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By Steve Luxton

RISMEDIA, Oct. 16, 2008-Despite the mercurial nature of energy costs, there never has been a better time to invest in energy saving measures in the home than now. Historically, anything that is applied or installed in a home in an effort to save energy or conversely, eliminate energy waste, has always had a return on the investment.

Most new home owners, as studies have shown, are far more likely in the first two or three years of their occupancy to undergo the hassle, inconvenience and cost to fix up their home than at any other time during the years of their residence. However, as any experienced real estate agent will tell you, those improvements are usually new kitchens, bathrooms, or to a lesser extent, additions.

These enhancements generally follow the rationale that they will increase the value of the home in addition to allowing the new owners to put their personal taste in the home. Quite often these upgrades and improvements would increase the value of the home, at least in terms of making it more attractive to prospective buyers, particularly in a buyers’ market.

Whether the volatility of energy costs stabilizes or not, most consumers are finally beginning to realize that the honeymoon, so to speak, is over. With prices at the gas pump reaching all time record highs, there is a strong market shift toward fuel efficient vehicles. And this change can happen quickly. In most cases, trading in the gas guzzling car or truck for a better mile per gallon can happen practically in a day or two. But what happens when the now more efficient vehicle pulls in the driveway of the home that may remind the owner that there most likely is room for improvement, if you’ll excuse the pun.

As an energy auditor, I strongly advise my clients to invest in the infra-structure of the home first and foremost. That includes areas and systems that generally fall into the structural and mechanical areas, including maintenance items. The sound home is then ready for the more appealing upgrades. Part of the essential infra-structure areas is energy efficiency. Is the insulation adequate? The heating system was deemed mechanically okay but is it like a V-8 engine compared to a more efficient smart system?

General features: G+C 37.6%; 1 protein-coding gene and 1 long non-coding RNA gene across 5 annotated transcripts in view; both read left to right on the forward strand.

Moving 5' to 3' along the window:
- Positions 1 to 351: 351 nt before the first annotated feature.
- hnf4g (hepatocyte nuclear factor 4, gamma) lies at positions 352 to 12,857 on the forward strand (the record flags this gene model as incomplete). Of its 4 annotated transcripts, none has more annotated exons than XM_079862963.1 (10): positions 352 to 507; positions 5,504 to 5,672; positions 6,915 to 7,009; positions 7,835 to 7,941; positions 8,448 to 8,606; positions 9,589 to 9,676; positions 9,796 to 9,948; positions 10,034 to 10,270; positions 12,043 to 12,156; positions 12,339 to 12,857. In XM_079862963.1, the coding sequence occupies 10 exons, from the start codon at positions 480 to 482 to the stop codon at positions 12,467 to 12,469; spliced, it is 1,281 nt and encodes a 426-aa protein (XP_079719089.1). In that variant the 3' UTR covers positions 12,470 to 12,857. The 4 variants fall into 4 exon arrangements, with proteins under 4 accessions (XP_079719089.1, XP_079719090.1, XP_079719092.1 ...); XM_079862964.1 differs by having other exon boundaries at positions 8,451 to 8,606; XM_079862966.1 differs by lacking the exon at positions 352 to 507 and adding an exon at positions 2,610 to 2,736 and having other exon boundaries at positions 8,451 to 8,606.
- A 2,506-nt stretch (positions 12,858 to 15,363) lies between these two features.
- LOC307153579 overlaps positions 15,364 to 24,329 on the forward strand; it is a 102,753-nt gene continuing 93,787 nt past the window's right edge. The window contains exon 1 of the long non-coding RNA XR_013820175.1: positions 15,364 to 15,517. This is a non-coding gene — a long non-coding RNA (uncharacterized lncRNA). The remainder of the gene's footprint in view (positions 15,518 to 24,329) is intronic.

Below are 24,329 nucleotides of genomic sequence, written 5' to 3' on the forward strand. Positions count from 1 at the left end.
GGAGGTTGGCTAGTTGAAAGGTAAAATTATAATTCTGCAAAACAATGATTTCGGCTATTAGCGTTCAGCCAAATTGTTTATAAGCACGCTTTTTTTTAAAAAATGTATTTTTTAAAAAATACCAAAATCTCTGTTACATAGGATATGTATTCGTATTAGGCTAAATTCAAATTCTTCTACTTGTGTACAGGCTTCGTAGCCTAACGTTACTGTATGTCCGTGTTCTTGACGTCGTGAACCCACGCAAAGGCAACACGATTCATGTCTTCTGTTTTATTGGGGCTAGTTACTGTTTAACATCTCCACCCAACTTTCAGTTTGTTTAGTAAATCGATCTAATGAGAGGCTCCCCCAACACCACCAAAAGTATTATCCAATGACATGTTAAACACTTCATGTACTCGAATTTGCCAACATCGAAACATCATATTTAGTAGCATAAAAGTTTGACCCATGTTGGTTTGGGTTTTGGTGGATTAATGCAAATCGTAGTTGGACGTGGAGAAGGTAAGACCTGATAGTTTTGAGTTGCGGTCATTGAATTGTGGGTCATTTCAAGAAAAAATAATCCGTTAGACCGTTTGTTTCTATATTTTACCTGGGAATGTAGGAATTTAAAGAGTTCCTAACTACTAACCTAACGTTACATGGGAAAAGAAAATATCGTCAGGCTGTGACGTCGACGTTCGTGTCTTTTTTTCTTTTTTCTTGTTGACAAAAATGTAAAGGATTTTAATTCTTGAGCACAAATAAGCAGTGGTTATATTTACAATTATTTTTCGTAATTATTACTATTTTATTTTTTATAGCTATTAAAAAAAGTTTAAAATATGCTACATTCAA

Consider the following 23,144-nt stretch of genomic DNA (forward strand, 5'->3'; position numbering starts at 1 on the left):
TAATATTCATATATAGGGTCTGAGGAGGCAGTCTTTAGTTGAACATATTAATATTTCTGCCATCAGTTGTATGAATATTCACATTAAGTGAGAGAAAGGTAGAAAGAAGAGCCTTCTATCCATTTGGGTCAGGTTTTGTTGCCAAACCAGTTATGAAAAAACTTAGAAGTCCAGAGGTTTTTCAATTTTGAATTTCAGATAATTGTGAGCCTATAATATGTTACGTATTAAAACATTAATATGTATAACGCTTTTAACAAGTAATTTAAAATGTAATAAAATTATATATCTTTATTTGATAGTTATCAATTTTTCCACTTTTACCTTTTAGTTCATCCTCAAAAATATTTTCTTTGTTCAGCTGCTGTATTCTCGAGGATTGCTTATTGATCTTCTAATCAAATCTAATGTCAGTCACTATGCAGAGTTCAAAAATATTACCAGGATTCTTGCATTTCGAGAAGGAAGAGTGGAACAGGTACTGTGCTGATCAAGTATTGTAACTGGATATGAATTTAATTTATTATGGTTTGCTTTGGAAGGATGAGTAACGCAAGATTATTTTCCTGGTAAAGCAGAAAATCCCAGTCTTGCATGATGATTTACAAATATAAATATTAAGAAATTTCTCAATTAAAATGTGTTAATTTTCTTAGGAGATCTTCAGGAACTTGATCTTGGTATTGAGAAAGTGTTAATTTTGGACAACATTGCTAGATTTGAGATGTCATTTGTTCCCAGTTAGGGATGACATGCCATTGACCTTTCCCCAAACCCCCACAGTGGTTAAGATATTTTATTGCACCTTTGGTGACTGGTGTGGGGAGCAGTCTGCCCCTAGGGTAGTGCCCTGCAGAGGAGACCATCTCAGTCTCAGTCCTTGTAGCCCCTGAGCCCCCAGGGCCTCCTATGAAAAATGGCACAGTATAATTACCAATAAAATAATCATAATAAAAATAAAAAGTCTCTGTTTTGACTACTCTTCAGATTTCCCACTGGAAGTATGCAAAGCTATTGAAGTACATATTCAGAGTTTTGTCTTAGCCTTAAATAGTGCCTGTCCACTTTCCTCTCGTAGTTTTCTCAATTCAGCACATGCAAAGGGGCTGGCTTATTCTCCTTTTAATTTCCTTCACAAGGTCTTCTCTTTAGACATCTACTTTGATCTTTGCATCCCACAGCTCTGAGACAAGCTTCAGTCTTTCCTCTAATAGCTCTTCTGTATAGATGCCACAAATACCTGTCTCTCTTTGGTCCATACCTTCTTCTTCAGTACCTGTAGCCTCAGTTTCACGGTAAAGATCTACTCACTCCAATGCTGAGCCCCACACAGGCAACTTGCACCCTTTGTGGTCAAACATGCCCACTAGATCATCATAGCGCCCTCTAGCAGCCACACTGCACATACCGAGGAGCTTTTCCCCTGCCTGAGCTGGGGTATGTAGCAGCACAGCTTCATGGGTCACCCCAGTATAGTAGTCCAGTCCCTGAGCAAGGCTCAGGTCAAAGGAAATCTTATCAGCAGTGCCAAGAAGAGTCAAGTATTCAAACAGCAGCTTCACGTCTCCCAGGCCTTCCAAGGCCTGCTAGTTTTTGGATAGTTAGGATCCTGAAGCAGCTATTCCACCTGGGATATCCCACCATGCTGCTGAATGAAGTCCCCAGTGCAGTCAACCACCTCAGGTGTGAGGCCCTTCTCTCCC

Considering these items will not only make the home more comfortable but will also lower the second largest cost of being a home owner – energy costs. A huge incentive in putting money and time into energy efficiency is the return – there is no risk when the house is being sold; will the new deck make the home sell faster and recoup the costs?

The remodeled kitchen might return its investment, depending on market conditions. Energy upgrades begin the return on investment the moment the energy bill arrives. If the energy costs are twenty five percent lower, the investment is paying dividends already. Given the rather gloomy outlook for energy costs, that home that can claim it is more energy efficient will probably start looking more attractive that the home with granite countertops (if only granite could save energy!).

We live in the most dynamic, resourceful nation in the world. With some re-focusing on now more important issues, we can deal with skyrocketing energy costs by prioritizing where we invest and spend our hard-earned dollars. Saving energy is of paramount concern. We have plenty of solutions and opportunity practically at our fingertips. We simply need to understand that most homes can be made more energy efficient for a fraction of the cost than it costs to add amenities or an expensive remodeling job.

Energy costs are beyond our control but how we use this increasingly precious commodity is well within our grasp.

Steve Luxton is operations manager for Home Tune-uP in Fort Washington, PA.

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